Re: [OPE-L] monetary macro interpretation

From: Rakesh Bhandari (bhandari@BERKELEY.EDU)
Date: Thu May 25 2006 - 12:33:59 EDT

Hi Fred,

you write:

>A few comments:
>1.  Lexis is right that Marx's main goal was to explain exploitation, and
>to explain exploitation as a class phenomenon; i.e. the main question of
>Marx's theory is the determination of the total surplus-value produced by
>the working class as a whole for the capitalist class as a whole, and the
>rate of exploitation for the working class as a whole.

>Lexis is also right that Marx's logical method was to use these macro
>variables (the total surplus-value and the class rate of exploitation)
>that are determined in Volume 1 to explain the general rate of profit and
>the micro variables of prices of production in Volume 3.
>In other words, Lexis got the "macro" part of Marx's method right.
>(Rakesh, why do you say that Lexis seems "more macro" than me?)

I think to refer to (as you do here)
TOTAL surplus value is to imply that there is surplus value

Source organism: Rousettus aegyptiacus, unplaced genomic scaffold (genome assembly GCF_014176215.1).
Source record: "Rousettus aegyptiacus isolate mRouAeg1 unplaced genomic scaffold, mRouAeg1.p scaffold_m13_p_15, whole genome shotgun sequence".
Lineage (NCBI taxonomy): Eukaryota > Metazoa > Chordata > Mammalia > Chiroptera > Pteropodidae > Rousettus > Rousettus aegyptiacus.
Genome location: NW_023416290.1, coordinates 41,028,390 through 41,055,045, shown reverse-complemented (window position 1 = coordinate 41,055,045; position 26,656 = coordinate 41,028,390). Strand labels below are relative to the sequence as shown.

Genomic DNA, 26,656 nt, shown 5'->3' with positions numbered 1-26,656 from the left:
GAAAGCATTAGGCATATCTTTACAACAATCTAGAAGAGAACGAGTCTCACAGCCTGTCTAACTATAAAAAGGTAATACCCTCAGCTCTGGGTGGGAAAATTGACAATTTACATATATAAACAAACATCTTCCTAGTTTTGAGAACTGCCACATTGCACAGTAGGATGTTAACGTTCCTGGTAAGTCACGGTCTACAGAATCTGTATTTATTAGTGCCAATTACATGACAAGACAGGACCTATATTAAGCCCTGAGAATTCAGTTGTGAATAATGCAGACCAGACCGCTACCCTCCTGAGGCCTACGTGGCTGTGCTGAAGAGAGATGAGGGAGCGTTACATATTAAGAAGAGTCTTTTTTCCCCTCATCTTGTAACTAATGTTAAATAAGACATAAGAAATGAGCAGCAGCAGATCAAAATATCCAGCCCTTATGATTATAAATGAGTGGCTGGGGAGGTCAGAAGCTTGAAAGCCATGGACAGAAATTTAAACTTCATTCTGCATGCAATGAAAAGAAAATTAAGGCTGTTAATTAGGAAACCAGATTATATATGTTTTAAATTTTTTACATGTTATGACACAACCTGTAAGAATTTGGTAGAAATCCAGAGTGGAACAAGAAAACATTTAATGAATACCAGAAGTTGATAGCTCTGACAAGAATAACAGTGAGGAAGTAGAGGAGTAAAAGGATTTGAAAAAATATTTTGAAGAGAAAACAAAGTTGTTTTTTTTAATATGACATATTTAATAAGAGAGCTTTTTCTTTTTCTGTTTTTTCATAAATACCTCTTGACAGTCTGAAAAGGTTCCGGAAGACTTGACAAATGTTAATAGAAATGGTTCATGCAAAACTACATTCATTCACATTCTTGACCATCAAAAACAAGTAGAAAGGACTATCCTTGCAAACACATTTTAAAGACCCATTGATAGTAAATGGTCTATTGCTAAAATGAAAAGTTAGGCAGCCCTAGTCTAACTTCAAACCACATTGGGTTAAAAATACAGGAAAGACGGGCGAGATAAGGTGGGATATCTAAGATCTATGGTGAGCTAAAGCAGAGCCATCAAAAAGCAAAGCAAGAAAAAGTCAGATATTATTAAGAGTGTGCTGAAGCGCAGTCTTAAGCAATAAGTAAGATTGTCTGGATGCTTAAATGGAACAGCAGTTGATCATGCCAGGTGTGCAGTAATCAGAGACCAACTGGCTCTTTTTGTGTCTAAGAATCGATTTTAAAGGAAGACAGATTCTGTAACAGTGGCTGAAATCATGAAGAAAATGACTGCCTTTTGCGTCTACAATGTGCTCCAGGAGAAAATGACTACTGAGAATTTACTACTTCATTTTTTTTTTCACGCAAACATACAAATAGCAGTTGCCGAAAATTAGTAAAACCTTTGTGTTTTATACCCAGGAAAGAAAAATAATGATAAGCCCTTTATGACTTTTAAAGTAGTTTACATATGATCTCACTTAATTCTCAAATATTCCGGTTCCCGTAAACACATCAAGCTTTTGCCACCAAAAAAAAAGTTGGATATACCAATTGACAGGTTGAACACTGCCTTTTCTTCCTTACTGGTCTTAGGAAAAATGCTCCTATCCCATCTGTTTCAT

at the level of the firms out of which the total surplus value is composed.
Which in turn implies that the OCC and s/v can be defined for each individual
firm. I take Lexis to be denying this, this implication of your formulation.

In Karl Marx, Our Contemporary
the analytical philosopher Keith Graham notes:
"The descriptions most pertinent for understanding the actions
of collectives are often different from those which apply to the
actions of their
constituent individuals."

While an individual firm can have performed some
quanta of the total valid social labor time, it cannot have produced
surplus value.

Only  the total social capital, as itself a concrete individual in terms
of which alone are the OCC and s/v defined, yields surplus value. The